During one of these festivals, I was showing a national youth leader around the grounds when he asked where the founder of the ministry could be found. "There he is," I said, pointing to a man in jeans and a t-shirt who was picking up trash off the ground.
This professor showed me many years ago that serving Christ is enough. High accolades are not necessary, highly overrated and, actually, quite dangerous to spiritual formation.
St. Andrew carried this same heart right into his death. According to tradition, he was crucified, as was his brother, but both asked that they would have a different cross from that of the Lord. For Andrew, this meant a cross in the shape of an "X," which was later called "Saint Andrew's Cross."
Pope Benedict, in a General Audience in June of 2006 talked of the apostle's death, recounting an ancient story, "The Passion of Andrew," that dates back to the sixth century. According to this account, this is what this faithful follower of Jesus said at the time of his crucifixion.
Hail, O cross, inaugurated by the Body of Christ and adorned with his limbs as though they were precious pearls. Before the Lord mounted you, you inspired an earthly fear. Now, instead, endowed with heavenly love, you are accepted as a gift.
Believers know of the great joy that you possess, and of the multitude of gifts you have prepared. I come to you, therefore, confident and joyful, so that you too may receive me exultant as a disciple of the One who was hung upon you. O blessed cross, clothed in the majesty and beauty of the Lord's limbs...
Take me, carry me far from men, and restore me to my Teacher, so that, through you, the one who redeemed me by you may receive me. Hail, O cross; yes, hail indeed!
Andrew shows us how to faithfully follow our Lord. He shows us how to embrace both blessing and adversity and dual conduits of God's love to the world.
He had opened the door for his brother to become the rock upon which the Church has been built. The two of them faithfully serve their Savior in life - one in prominence and one in relative obscurity. Both of them joyfully endured a common conclusion - death upon a cross as brothers bar Jonah and apostles to the very end of their life on earth.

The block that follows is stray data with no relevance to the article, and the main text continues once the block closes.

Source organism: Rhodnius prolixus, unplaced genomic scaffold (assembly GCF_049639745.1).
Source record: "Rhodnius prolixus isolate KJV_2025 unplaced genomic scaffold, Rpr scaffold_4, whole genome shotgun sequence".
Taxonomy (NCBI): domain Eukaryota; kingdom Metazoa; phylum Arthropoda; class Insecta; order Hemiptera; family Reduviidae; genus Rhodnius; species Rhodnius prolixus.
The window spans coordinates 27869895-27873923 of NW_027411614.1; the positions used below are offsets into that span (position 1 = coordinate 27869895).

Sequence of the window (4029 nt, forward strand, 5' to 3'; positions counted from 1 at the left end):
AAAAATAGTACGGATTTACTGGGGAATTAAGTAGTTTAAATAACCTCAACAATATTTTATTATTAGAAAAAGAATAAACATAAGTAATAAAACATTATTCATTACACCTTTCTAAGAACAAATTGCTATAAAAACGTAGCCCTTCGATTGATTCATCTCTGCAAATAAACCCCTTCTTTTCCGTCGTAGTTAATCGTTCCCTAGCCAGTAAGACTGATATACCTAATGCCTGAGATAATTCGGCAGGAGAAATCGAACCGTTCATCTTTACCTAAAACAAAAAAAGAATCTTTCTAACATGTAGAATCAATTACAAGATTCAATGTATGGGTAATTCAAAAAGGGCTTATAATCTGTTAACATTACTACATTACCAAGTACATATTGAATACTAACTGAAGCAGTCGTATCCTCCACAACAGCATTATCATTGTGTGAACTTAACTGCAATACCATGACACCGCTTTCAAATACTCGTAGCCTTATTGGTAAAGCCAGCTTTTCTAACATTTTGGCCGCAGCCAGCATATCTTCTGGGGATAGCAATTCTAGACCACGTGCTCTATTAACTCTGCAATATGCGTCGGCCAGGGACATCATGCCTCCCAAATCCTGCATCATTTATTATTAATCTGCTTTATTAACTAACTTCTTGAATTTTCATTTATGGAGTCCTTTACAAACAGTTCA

Most importantly, St. Andrew helps us to look beyond what we can see with our eyes toward what we hope for in our hearts. Even the cruelty of the cross was, for him, merely his gateway to glory, to a wonderful reunion with the One who he would once again approach with the question, "Rabbi where are you staying?"
Father Randy Sly is the Associate Editor of Catholic Online and a priest with the Personal Ordinariate of the Chair of St. Peter (http://usordinariate.org) established by the Holy Father, Pope Benedict XVI, through the Apostolic Constitution "Anglicanorum Coetibus."
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Pope Benedict XVI's Prayer Intentions for January 2013
General Intention: The Faith of Christians. That in this Year of Faith Christians may deepen their knowledge of the mystery of Christ and witness joyfully to the gift of faith in him.
Missionary Intention: Middle Eastern Christians. That the Christian communities of the Middle East, often discriminated against, may receive from the Holy Spirit the strength of fidelity and perseverance.
Keywords: St. Andrew, Feast, St. Peter, Pope, Evangelization, Fr. Randy Sly